How to Bathe Someone with Alzheimer’s or Dementia

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Bathing can become extremely difficult for people with Alzheimer’s or dementia, and yet since bathing is so private, they may refuse assistance from caregivers. They might feel embarrassed or angry they cannot care for themselves. They might respond negatively to certain water temperatures and pressures, or might not even remember what bathing is—and certainly will find the steps required challenging, just as they do with dressing and other once normal daily routines. Here are some strategies caregivers can use to make bathing easier for both their loved ones and themselves.

Before bathing someone with Alzheimer’s or dementia

Try to follow a routine by bathing at the same time each day, keeping track of when the person is most calm. Before the bath begins, prepare the room completely. Make sure all towels, soap, shampoo, and other materials are ready-to-go. You can help the person feel in control by asking them questions such as “Do you want to take a bath or a shower?” or “Do you want to bathe now or in 20 minutes?” Make sure the room is warm and well-lit, and play soothing music if that helps the person relax. Once the bath is prepared and the water is the right temperature, invite the person in by stating it matter-of-factly: “It’s time to bathe now.” If they refuse, avoid getting frustrated and instead try again later. You may need to invest in a tub transfer bench to make it easier to enter and exit the tub.

Strategies for bathing someone with Alzheimer’s or dementia

Help the person feel as in-control and comfortable as possible throughout the bath. Provide encouraging statements and praise throughout the process by saying things such as “This water feels so nice!” or compliment the person on their appearance and scent. Be gentle and respectful, informing them what you’re doing step-by-step or giving them careful, basic instructions on how to cleanse themselves, such as “Let’s rinse off your arm now.” Having the person hold the shampoo or washcloth can help them feel more involved, too. Additionally, using a bath blanket to cover the person as much as possible can make he or she feel less vulnerable. It’s important not to forget to bathe hard-to-reach areas, even if the person is embarrassed. If the person becomes irritated or upset at any point throughout the process, distract them by talking or singing. Even offering them a favorite treat can help.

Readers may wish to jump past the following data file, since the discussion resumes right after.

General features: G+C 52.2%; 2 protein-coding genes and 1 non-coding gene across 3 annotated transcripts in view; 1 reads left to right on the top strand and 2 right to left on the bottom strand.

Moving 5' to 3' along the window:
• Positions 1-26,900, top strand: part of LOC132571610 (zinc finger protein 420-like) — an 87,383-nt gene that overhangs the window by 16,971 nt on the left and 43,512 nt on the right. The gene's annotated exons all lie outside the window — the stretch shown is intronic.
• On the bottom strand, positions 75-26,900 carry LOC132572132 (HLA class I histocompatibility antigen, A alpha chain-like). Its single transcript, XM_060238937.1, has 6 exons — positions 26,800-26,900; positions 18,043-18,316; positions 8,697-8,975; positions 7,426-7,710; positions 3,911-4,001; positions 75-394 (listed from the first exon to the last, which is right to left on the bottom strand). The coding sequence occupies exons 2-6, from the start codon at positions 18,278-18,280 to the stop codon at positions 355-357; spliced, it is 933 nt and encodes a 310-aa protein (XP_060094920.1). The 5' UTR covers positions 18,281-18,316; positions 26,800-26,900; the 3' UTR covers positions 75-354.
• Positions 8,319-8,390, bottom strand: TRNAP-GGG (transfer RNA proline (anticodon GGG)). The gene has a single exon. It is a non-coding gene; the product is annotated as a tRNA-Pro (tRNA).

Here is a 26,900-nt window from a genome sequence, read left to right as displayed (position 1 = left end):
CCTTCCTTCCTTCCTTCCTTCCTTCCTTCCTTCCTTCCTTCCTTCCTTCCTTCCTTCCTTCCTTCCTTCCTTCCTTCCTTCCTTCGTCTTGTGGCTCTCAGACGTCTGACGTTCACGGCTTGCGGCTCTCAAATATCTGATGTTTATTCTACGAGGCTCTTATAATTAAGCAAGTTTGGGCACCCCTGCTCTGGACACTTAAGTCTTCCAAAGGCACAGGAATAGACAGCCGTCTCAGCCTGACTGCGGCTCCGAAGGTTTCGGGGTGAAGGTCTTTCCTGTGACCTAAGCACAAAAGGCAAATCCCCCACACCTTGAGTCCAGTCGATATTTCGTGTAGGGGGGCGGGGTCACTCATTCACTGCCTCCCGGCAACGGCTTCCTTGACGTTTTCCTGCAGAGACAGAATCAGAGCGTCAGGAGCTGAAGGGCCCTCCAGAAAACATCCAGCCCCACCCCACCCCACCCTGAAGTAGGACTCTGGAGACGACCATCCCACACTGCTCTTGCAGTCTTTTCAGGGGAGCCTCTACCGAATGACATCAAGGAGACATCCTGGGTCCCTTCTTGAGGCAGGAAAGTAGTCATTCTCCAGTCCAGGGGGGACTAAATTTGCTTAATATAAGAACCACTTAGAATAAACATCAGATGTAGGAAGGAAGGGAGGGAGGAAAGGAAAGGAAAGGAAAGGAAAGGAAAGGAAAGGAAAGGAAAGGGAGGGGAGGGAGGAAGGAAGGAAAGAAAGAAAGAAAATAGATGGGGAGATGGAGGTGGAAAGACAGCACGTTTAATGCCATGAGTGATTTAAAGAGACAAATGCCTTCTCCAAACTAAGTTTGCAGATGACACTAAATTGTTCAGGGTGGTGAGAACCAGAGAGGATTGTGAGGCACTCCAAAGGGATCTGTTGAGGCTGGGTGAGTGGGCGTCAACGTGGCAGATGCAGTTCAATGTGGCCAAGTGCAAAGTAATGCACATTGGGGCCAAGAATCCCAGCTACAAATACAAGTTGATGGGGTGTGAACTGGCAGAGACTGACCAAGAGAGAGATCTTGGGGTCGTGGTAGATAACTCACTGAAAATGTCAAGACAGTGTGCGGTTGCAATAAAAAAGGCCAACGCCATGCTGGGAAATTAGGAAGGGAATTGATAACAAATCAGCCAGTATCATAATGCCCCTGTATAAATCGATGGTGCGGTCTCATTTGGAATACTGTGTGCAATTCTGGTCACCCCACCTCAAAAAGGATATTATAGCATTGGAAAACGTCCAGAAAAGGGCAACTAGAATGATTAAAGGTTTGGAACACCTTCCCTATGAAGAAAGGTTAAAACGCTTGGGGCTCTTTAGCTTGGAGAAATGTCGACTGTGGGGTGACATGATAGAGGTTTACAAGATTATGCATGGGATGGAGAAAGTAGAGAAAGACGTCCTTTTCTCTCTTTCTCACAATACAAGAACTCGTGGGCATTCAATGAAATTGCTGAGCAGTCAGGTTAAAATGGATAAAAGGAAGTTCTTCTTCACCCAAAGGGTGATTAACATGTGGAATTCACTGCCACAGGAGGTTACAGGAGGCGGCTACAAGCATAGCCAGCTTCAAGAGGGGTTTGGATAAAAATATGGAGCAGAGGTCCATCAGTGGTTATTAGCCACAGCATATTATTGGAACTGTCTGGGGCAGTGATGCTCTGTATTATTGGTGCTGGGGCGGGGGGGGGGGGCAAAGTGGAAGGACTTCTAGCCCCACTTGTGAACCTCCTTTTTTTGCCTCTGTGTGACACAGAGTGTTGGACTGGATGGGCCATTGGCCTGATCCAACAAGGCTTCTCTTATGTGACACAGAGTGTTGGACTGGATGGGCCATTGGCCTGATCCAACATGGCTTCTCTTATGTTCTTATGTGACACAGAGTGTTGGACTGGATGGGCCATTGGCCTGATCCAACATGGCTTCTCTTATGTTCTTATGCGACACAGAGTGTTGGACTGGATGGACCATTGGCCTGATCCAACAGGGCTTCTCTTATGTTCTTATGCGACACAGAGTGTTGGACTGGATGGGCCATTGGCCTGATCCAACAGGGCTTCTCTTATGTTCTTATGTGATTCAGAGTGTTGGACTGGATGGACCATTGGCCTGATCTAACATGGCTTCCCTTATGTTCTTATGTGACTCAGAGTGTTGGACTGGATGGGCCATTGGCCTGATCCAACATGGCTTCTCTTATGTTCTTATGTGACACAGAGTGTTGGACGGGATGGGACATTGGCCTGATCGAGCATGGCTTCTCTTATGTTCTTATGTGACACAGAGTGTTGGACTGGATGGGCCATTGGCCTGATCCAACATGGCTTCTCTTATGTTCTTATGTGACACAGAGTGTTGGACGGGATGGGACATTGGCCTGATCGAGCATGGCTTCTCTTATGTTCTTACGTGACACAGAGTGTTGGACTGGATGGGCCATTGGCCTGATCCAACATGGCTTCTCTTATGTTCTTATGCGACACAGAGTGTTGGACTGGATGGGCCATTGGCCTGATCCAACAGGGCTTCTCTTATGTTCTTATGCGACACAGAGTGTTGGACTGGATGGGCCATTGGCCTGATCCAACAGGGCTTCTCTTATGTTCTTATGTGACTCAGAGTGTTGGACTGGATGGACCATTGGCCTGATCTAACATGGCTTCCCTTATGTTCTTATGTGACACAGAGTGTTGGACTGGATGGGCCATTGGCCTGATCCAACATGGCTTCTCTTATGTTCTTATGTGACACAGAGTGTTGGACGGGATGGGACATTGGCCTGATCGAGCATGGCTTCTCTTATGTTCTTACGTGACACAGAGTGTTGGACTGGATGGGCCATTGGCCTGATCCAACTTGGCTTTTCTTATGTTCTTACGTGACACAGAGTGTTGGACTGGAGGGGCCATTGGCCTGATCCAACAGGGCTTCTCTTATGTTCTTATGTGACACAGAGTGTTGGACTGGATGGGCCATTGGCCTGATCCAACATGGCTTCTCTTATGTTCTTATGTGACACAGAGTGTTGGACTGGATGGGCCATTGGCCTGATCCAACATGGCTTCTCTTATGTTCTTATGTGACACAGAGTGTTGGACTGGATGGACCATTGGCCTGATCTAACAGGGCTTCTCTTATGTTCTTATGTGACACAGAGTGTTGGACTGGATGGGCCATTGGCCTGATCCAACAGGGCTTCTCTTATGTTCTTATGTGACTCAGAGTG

After bathing

To reduce fear of falling or the discomfort of after-bathing chills, dry the person off as much as possible while they’re still sitting in the bath as the water drains. Gently pat the person with a towel to avoid rash or infection, ensuring that he or she is completely dry, even between folds of skin. Make sure the person is seated during the drying process and while putting on new clothes. Apply lotion to keep skin soft, and use protective ointments if the person is incontinent.

Bathing can become a battle between caregivers and their loved ones. If personal hygiene is particularly difficult, don’t feel the need to bathe your loved one every single day—two or three times a week, in combination with daily sponge bathes to clean face, underarms, hands, feet, and genitals, is sufficient. If the person absolutely refuses to bathe, seek professional help from a third party or talk to your loved one’s doctor about medications that address resistance to care.

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